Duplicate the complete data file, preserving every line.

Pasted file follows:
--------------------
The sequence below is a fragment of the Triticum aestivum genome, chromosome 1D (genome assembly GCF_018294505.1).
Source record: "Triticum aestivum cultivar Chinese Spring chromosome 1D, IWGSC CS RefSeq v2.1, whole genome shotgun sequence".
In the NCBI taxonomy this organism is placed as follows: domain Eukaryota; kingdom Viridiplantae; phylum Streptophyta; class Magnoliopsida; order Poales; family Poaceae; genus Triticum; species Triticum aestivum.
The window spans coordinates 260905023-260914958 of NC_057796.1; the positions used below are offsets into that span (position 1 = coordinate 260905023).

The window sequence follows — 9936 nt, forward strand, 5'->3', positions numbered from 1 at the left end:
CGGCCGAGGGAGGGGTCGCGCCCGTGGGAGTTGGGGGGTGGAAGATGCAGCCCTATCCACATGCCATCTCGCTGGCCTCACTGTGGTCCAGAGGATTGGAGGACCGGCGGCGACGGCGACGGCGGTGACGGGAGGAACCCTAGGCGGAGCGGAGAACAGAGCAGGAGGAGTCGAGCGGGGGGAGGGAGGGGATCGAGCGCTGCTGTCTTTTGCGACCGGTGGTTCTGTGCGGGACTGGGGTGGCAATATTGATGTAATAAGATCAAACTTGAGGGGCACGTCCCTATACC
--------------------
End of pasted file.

The sequence below is a fragment of the Triticum aestivum genome, chromosome 1D (genome assembly GCF_018294505.1).
Source record: "Triticum aestivum cultivar Chinese Spring chromosome 1D, IWGSC CS RefSeq v2.1, whole genome shotgun sequence".
In the NCBI taxonomy this organism is placed as follows: domain Eukaryota; kingdom Viridiplantae; phylum Streptophyta; class Magnoliopsida; order Poales; family Poaceae; genus Triticum; species Triticum aestivum.
The window spans coordinates 260905023-260914958 of NC_057796.1; the positions used below are offsets into that span (position 1 = coordinate 260905023).

The window sequence follows — 9936 nt, forward strand, 5'->3', positions numbered from 1 at the left end:
CGGCCGAGGGAGGGGTCGCGCCCGTGGGAGTTGGGGGGTGGAAGATGCAGCCCTATCCACATGCCATCTCGCTGGCCTCACTGTGGTCCAGAGGATTGGAGGACCGGCGGCGACGGCGACGGCGGTGACGGGAGGAACCCTAGGCGGAGCGGAGAACAGAGCAGGAGGAGTCGAGCGGGGGGAGGGAGGGGATCGAGCGCTGCTGTCTTTTGCGACCGGTGGTTCTGTGCGGGACTGGGGTGGCAATATTGATGTAATAAGATCAAACTTGAGGGGCACGTCCCTATACC